Glimpses Of Our Ancestors In Sussex - online book

With Sketches Of Sussex Characters, Remarkable Incidents &c

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The Sussex Regicides, &c.                 177
We have exhausted the list of the Sussex Regicides proper. Of those Sussex men who sat on the High Court of Justice, but did not sign the death-warrant, Herbert Morley and John Fagg were the most prominent. We have already spoken of the former. After the death of Cromwell, he was one of the most influential officers of the army which held the fate of the kingdom in its hands. His services to the popular cause during the previous conflict with the King had been great; he was the first to form a regiment in Sussex, doubtless out of his own tenants at Glynde and his friends and his constituents at Lewes, of which he was the Member in the Long Parliament, and he rendered valuable service to Sir W. Waller in the siege and capture both of Arundel and of Chichester. In 1643, he beat back the forces of Lord Hopton, who was laying siege to Lewes, and preserved that town to the Parliamentary cause. He assisted his fellow-Sussexian, Col. Norton, at the siege of Basing House, and, as we know by an interesting correspondence between himself and Sir W. Campion, he was with Fairfax when that General took Borstall House, of which Campion was the Governor. His treatment of Campion's young wife was most honourable to him, and, indeed, in every passage of his life he always behaved like a soldier and a gentleman. He sat three days on the High Court of Justice, but refused to sign the death-warrant, and in the ensuing Protectorate he was somewhat of a malcontent, and retired from active life to his house at Glynde.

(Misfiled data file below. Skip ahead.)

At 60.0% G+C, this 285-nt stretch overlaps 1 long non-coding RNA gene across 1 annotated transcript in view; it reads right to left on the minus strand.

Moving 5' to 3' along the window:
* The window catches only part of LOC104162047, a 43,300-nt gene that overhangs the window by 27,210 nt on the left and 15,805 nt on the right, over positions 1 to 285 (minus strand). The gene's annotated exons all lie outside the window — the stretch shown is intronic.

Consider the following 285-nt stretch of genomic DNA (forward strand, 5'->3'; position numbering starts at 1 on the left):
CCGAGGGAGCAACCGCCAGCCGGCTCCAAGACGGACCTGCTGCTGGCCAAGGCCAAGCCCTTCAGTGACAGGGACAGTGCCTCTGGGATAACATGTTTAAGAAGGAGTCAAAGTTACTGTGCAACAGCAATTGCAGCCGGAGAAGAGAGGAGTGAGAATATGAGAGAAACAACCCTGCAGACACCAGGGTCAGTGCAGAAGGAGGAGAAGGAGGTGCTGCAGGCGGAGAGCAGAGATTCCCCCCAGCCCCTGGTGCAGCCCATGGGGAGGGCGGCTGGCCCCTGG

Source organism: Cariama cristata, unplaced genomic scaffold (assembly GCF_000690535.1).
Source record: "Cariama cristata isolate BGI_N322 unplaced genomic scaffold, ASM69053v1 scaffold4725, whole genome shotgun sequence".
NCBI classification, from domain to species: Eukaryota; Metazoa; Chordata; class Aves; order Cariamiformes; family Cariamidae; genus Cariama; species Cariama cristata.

Writing from Lewes, to Thurloe, in November, 1655, General Goffe, Col. Morley's old fellow-soldier, says, "I intend (if the Lord please) to give Colonel Morley a kind visit this day, his house being within two or three miles. I hope such a civility, whatever he thinkes of my business, will doe no hurt." It appears that Morley told Goffe he would assist him in any matter as a Justice of the Peace, but hinted that in any other things he wished not his name to appear. Col. Morley was returned for Sussex, and also for Rye, in the Parliament which Cromwell called in September, 1654, and which, after it had resolved, by 200 to 60, not to make the Protectorate hereditary, N
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